Anticonvulsants: Effective in treating neuropathic pain conditions

Antidepressants: Tricyclic antidepressants, such as Amitriptyline, Imipramine and Clomipramine, are particularly effective in treating neuropathic pain.

Breathing: This is now a common practice for women to use in childbirth and many emergency room and first aid staff are trained in coaching patients with acute pain. This is a good relaxation technique that can help with various types of pain management. Just concentrating on taking deep breaths helps to distract the mind from pain.

Chiropractic Care: This is a field that is expanding. Check out Chiropractic Care for Pain Relief from Harvard Health

Cognitive Behavioral Therapy: A form of talk therapy that helps people identify and develop skills to change negative thoughts and behaviors. CBT is often combined with other pain management including medications, physical therapy, massage or even surgery.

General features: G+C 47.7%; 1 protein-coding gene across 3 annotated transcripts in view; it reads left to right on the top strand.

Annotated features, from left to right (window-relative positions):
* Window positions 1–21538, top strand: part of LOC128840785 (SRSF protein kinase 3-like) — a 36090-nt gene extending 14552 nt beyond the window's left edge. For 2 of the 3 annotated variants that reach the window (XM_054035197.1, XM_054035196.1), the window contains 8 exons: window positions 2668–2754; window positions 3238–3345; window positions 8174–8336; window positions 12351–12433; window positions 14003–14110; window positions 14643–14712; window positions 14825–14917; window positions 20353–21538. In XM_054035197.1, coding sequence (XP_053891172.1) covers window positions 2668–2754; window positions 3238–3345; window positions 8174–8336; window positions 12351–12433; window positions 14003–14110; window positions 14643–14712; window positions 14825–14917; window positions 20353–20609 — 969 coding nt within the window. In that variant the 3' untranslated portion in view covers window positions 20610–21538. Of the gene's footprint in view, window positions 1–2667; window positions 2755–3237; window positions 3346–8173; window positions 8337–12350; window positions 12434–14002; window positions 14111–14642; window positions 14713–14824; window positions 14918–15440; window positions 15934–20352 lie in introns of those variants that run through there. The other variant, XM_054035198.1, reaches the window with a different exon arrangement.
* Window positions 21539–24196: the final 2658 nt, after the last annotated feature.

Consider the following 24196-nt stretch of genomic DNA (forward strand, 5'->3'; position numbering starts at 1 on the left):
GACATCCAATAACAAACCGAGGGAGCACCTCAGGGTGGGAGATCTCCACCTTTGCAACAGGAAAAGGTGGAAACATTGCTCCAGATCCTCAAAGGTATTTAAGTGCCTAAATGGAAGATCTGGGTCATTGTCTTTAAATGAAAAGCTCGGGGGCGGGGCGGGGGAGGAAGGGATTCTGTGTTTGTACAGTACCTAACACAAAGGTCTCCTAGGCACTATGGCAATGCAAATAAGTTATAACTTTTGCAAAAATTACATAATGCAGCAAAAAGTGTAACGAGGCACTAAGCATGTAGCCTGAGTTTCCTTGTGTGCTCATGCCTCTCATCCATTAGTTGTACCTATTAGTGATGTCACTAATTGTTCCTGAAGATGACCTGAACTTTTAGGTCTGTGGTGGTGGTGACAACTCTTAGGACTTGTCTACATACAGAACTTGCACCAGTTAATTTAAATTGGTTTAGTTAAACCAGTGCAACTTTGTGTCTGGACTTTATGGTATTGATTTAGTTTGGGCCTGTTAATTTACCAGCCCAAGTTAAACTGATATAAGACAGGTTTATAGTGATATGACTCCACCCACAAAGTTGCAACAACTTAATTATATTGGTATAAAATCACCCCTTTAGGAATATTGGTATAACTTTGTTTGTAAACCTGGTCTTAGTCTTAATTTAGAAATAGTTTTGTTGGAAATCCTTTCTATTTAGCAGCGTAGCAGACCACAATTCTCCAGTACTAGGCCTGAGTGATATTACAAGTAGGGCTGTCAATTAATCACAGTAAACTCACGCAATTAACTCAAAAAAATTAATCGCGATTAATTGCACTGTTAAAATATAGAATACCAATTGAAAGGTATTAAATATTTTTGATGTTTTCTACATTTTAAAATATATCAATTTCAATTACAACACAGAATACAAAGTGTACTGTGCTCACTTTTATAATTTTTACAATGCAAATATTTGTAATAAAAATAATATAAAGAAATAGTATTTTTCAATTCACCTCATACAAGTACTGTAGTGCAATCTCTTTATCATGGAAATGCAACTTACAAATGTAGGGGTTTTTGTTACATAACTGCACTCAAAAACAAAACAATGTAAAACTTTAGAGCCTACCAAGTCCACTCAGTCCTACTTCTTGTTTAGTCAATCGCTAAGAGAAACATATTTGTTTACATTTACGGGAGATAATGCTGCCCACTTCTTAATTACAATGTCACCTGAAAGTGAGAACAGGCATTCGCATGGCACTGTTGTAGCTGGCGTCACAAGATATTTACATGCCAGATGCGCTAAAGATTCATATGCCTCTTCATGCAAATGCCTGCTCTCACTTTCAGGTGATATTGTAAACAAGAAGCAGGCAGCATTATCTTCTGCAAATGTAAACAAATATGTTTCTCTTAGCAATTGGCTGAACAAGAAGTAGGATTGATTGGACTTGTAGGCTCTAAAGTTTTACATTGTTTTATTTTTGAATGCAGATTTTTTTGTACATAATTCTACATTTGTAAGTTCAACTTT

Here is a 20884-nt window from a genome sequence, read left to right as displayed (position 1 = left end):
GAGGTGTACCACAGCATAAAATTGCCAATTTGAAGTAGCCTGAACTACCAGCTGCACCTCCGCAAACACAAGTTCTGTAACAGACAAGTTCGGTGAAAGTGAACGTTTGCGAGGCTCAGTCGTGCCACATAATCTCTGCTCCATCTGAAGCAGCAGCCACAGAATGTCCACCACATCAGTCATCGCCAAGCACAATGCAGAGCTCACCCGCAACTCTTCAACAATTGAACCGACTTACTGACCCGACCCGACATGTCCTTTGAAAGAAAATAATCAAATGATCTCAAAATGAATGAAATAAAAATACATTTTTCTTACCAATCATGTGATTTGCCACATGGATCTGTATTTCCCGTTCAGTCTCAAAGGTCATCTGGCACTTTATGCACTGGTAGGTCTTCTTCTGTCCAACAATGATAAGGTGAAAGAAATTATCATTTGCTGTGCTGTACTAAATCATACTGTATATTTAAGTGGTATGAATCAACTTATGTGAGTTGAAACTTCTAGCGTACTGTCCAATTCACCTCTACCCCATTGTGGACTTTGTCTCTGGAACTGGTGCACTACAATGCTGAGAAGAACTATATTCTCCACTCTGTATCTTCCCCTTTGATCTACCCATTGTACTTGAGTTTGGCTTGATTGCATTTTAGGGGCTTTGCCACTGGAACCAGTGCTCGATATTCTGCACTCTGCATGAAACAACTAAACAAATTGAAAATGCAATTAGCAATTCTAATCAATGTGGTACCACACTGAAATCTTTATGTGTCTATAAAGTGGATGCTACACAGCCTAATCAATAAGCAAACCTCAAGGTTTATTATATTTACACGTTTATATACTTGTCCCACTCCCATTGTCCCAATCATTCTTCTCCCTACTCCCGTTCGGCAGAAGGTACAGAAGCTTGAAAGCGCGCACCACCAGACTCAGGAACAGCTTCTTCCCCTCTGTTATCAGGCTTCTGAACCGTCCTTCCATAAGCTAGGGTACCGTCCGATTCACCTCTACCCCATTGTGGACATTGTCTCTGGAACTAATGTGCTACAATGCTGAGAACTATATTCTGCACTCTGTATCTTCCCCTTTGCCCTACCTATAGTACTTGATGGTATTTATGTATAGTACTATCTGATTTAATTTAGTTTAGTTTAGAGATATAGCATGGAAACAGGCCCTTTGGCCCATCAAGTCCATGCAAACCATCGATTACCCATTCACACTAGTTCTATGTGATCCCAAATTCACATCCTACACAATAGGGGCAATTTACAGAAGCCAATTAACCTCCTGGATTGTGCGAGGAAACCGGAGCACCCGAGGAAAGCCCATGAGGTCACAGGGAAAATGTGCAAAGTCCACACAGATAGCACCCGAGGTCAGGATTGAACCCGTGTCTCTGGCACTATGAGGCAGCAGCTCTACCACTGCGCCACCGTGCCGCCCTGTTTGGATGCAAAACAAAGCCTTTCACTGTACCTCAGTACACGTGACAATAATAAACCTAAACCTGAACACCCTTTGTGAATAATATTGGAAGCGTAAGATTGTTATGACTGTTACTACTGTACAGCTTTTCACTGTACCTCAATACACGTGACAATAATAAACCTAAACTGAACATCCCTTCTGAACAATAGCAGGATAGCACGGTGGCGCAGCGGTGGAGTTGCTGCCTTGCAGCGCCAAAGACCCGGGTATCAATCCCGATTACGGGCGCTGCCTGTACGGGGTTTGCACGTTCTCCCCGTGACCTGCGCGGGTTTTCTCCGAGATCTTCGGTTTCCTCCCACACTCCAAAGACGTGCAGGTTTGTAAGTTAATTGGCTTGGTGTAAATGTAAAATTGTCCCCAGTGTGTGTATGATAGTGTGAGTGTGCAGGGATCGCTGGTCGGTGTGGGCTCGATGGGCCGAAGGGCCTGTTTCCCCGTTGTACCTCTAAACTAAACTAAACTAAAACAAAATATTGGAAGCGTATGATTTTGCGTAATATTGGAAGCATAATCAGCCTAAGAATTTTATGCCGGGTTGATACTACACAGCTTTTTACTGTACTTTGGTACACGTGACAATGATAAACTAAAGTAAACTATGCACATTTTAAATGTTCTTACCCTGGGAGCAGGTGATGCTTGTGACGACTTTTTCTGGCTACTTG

Exercise: Doctors recommend exercise to all patients, but research has shown that it is especially important for those with chronic pain. Low-impact exercise helps improve mobility and functionality. Studies have shown that chronic back pain, joint pain, arthritis, and fibromyalgia can all be improved with yoga and tai chi.

Gait retraining: A person's normal pattern of standing, walking, or running may invite joint problems. A physical therapist can analyze your gait and help you learn to move more efficiently.

Hypnosis: Research shows that medical hypnosis can help with both sudden (acute) and long-term (chronic) pain from cancer, burns, and rheumatoid arthritis. Researchers at Mount Sinai School of Medicine in New York analyzed 18 studies and found moderate to large pain-relieving effects from hypnosis, supporting its use for pain management. Note that patients with post traumatic stress disorder or who are vulnerable to false memories can experience a worsening of their conditions due to hypnosis